Houvenaghel, E., Creve, S. & Monballieu, A. Neophilologus (2008) 92: 49. doi:10.1007/s11061-007-9049-9
In this study, we focus on the epic character of Reyes’ translation of the Iliad. Comparing his version with the original, we analyse how the translator represents formal epical elements, such as the metre, the formulas and repeated scenes. We find, on the one hand, that Reyes does not literally reproduce the epic elements of the Greek original, which results in a reduction of the epical character of his translation. On the other hand, he adopts the principles of epic composition and applies them independently from the original to his own work. This way, he reinforces the epic nature of his translation. Consequently, his faithfulness to the original surpasses the first literal layer and reaches the more fundamental level of the genre. We therefore argue that Reyes is not just a translator but turns into an autonomous epic poet. While translators usually remain truthful to a text by reproducing style elements literally, Reyes proves his loyalty to the Iliad precisely in the parts where he deviates from the original text by applying classic epic processes in a personal, creative and independent way.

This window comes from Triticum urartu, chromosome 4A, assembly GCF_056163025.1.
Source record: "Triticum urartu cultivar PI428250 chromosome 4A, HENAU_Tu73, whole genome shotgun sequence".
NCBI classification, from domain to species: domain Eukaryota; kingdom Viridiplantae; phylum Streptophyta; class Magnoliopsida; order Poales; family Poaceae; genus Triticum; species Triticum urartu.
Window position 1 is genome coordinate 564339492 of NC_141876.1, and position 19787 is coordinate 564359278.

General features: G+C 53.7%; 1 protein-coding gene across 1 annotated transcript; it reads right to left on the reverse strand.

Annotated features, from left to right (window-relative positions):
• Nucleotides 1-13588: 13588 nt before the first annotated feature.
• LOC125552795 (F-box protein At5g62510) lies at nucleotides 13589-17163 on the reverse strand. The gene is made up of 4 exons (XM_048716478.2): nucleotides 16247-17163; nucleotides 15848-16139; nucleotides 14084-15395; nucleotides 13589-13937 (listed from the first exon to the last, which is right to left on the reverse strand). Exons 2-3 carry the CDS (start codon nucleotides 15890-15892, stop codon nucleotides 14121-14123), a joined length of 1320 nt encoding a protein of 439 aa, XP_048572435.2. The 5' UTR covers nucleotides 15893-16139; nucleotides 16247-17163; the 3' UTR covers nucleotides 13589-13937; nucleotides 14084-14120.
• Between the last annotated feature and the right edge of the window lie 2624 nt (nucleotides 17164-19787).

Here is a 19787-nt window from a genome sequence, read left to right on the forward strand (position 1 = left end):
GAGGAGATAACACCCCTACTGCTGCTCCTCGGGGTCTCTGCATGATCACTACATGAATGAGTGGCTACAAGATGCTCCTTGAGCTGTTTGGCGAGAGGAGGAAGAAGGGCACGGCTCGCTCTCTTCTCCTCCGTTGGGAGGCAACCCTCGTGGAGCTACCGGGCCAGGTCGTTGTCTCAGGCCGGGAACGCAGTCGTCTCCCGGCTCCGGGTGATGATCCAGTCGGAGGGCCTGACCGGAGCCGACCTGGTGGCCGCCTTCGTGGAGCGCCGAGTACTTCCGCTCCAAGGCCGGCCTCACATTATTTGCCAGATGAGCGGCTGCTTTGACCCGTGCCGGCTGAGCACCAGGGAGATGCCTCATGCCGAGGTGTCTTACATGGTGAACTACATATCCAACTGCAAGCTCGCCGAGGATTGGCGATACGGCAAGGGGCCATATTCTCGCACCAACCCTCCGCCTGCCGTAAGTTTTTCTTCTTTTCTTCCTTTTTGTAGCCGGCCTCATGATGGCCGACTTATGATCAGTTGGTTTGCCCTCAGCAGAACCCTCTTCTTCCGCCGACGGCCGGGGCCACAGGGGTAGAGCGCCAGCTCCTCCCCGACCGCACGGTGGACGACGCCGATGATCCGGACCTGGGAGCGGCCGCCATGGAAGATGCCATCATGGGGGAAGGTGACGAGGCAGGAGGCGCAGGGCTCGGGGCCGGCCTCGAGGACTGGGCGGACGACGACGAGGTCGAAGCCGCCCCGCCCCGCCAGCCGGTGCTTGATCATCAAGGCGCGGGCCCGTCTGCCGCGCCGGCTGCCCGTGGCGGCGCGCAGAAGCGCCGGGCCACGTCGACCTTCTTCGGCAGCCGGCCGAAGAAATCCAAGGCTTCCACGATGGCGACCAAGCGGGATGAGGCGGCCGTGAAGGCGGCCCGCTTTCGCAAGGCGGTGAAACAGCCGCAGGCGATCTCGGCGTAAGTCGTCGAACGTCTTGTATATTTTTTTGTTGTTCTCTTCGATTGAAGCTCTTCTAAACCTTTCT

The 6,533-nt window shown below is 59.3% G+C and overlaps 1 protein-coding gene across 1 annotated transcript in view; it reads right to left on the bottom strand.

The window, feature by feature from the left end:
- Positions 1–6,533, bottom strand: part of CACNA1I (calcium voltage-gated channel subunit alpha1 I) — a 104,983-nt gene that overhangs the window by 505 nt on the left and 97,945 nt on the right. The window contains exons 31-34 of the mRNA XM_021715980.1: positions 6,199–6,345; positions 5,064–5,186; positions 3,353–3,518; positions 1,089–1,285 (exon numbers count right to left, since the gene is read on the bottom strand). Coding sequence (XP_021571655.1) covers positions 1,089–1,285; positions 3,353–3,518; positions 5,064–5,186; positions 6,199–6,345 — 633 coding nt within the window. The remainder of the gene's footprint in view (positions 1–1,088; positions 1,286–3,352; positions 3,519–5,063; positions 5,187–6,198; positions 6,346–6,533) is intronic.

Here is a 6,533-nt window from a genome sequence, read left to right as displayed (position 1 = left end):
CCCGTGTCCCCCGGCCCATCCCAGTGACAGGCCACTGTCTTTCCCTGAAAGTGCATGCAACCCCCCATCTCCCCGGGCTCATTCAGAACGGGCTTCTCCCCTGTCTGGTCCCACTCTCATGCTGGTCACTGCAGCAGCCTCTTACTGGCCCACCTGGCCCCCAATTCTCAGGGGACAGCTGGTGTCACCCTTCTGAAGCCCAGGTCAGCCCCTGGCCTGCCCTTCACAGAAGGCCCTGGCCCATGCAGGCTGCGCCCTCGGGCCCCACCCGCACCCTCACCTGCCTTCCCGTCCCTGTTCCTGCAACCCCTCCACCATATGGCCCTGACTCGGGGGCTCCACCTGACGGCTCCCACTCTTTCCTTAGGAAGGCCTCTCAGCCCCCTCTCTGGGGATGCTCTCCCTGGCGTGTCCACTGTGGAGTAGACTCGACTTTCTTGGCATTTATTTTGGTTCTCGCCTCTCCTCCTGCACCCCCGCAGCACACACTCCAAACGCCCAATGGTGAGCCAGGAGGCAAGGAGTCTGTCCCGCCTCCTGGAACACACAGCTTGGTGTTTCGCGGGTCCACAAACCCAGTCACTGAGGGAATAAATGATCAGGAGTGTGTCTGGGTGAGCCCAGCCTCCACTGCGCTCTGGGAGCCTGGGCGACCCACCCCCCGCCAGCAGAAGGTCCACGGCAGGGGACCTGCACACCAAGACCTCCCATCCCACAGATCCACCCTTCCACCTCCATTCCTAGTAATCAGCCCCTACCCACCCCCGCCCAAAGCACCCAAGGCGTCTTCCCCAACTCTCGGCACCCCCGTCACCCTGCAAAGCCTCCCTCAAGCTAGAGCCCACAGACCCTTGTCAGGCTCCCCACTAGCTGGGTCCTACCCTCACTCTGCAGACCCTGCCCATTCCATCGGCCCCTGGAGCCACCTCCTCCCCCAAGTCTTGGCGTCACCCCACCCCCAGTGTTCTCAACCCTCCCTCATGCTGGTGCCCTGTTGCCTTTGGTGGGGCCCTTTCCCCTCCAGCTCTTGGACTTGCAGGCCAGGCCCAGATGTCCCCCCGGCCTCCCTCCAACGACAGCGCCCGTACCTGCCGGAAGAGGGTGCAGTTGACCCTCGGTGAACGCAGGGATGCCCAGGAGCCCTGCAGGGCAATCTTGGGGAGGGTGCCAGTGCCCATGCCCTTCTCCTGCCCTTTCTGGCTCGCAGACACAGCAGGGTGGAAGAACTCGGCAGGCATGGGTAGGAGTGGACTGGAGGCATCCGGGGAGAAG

Classic epic poetryModern translationTradition and Creativity